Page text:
How can you tell when a star is actually singing or just moving their lips to a recorded track? This Slate video uncovers the many ways you can tell if they're actually performing or faking it.
For her "True Stories" series, cartoonist Lauren eLL (Lorenzo) gives us a candid look into her dysfunctional (her words, though it's hard to disagree) family's life by secretly recording their conversations and then animating them.
Her latest one is called A Family Dinner and we're all welcome to take a "seat" at the table with Lauren (who's portrayed as male, for some reason), her brother (who "hates everyone"), her "troublemaker" sister, her mom (who "tries"), her short-tempered dad, and her 99-year-old grandmother Nanny.
Lauren's most popular video in this gem of a series is "Alexa Ruins Families" from March:
This is a really fun project that lights up when you jump on it! These trampolines are meant for exercising and jumping on this thing for just a few minutes feels like a working out so perfect for tiring out kids, just be sure to supervise them. It works really well and looks amazing at night, especially around a fire pit with a fog machine.
Here where I live in Alameda, California, there's a Chinese restaurant where they hand-pull noodles behind a window in the back of the room. The atmosphere at Ark feels dated but the food's pretty good and watching the guy swinging around noodle dough makes it worth the trip. However, there's no opportunity to talk to the noodle maker and learn his story.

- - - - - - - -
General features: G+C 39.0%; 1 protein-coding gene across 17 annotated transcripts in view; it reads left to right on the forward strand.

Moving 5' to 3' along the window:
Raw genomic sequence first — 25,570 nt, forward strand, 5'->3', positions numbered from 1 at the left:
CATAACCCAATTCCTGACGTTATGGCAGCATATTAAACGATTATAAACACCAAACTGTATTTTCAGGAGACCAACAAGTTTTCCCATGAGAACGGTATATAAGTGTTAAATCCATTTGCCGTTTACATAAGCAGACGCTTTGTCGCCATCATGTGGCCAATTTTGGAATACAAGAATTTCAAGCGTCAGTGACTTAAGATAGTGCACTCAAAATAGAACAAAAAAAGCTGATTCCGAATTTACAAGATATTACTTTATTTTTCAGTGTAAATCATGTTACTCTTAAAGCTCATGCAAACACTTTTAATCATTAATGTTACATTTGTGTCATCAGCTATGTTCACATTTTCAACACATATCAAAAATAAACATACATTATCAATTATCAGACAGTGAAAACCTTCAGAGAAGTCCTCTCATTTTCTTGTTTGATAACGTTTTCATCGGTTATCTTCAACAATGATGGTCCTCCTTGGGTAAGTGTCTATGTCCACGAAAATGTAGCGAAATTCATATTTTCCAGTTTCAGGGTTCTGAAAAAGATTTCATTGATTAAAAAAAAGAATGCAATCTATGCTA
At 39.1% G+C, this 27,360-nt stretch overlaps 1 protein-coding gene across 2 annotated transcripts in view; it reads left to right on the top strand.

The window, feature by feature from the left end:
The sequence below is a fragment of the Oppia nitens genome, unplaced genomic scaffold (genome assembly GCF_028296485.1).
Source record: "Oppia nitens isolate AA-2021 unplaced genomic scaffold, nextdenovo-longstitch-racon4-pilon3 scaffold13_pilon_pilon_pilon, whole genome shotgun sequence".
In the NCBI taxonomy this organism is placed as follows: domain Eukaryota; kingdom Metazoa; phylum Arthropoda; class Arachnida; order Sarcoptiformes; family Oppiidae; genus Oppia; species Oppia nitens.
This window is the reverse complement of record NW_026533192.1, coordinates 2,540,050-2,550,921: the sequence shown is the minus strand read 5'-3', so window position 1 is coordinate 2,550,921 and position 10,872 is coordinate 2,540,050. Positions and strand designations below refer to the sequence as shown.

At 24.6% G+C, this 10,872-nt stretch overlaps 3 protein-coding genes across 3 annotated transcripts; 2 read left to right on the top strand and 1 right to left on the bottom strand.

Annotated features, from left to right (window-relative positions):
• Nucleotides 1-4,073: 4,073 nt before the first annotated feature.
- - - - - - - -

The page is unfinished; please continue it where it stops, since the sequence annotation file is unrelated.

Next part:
So, I was thrilled to see this Tasty video show up today. It gives insight on the artistry of hand-pulling noodles by two noodle masters, Peter Song of Kung Fu Kitchen in New York City and Shuichi Kotani, the CEO of Worldwide-Soba. Come for their stories but stay for the awesome footage of two pros making noodles dance (or vice versa). Read the rest
GQ would like to apologize to Kate McKinnon, Issa Rae, and Sarah Silverman for the egregious mistakes made in the process of creating the cover for our 2018 comedy issue, the latest in our pantheon of mostly annual love letters to the funniest humans we know. Our intention was to celebrate the three super-funny superstars, who are all that is smart and perceptive and riotous and necessary in comedy right now. We deeply regret that the results violated GQ's rigorous standards of editorial excellence and the laws of nature.
In an effort to ensure that an error of this magnitude never happens again, and because this sounds like the right thing to say, GQ will be conducting a thorough internal audit of our cover-development process. To demonstrate our commitment to transparency, we will release the results of the review, quietly, in 17 months, on Medium.
And to you, our respected readers, we know that GQ must work doubly hard to earn back your trust. Until then, we'll be ignoring our mentions.